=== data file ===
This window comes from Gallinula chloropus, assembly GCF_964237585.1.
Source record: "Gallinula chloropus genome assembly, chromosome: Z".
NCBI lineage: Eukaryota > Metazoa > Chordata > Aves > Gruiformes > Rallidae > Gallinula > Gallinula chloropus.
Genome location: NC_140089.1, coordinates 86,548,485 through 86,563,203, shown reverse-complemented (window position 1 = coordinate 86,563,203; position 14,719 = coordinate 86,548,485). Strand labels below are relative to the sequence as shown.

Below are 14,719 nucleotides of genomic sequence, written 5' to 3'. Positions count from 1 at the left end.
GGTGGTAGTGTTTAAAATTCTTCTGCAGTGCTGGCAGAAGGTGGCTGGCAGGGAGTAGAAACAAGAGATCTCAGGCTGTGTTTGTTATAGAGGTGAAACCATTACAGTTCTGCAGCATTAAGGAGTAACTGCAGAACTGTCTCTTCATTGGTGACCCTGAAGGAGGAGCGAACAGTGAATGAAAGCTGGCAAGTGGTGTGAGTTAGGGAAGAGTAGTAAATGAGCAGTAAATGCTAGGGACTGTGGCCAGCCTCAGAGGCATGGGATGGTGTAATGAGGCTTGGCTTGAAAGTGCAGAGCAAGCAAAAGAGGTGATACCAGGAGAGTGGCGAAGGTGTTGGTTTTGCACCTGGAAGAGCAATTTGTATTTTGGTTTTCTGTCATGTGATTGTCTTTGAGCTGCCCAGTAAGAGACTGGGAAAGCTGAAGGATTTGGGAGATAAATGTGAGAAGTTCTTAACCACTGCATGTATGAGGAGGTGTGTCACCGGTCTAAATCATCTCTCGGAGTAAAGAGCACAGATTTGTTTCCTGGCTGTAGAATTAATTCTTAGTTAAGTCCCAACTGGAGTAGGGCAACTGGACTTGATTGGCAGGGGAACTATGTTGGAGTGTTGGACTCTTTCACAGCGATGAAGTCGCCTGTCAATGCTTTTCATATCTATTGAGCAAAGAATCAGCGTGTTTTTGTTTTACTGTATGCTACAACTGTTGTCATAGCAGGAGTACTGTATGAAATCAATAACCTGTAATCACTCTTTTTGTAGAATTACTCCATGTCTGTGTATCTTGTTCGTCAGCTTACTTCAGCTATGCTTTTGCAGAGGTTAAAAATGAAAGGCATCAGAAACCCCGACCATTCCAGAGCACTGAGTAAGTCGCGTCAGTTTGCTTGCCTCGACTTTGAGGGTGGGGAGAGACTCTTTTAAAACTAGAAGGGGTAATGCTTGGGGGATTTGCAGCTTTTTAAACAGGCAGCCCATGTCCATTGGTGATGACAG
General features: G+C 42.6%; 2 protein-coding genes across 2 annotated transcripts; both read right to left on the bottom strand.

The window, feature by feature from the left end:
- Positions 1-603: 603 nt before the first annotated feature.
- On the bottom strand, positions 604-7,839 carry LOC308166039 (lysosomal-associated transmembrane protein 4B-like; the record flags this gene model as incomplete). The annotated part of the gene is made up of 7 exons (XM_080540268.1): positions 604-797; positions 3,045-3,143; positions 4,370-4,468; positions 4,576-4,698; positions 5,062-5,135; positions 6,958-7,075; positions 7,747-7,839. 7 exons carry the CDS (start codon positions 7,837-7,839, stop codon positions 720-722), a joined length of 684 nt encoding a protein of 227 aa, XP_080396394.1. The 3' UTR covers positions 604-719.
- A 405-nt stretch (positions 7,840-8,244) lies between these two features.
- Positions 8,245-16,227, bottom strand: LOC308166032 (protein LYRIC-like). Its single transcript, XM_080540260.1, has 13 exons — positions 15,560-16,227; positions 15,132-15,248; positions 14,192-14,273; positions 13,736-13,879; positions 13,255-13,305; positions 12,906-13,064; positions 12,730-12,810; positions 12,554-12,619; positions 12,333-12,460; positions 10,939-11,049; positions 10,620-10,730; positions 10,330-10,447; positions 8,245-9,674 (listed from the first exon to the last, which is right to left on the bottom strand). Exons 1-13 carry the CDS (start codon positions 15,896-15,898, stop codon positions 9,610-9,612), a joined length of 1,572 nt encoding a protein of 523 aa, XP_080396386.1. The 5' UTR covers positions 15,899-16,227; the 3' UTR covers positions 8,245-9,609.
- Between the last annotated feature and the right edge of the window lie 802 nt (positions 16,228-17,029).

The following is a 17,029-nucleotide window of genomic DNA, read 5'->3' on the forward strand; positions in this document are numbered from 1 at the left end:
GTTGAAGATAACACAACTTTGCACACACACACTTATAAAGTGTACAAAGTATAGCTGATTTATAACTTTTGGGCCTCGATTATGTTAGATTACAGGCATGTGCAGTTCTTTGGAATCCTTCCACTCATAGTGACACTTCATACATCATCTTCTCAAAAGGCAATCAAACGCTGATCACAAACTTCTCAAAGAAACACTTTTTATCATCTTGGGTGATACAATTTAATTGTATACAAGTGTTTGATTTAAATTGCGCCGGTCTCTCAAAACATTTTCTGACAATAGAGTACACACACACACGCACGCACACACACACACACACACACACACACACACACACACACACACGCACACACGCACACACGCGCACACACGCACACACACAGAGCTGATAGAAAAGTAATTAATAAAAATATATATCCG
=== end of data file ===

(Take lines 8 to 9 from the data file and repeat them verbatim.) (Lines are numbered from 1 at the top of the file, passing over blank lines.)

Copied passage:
The window, feature by feature from the left end:
- Positions 1-603: 603 nt before the first annotated feature.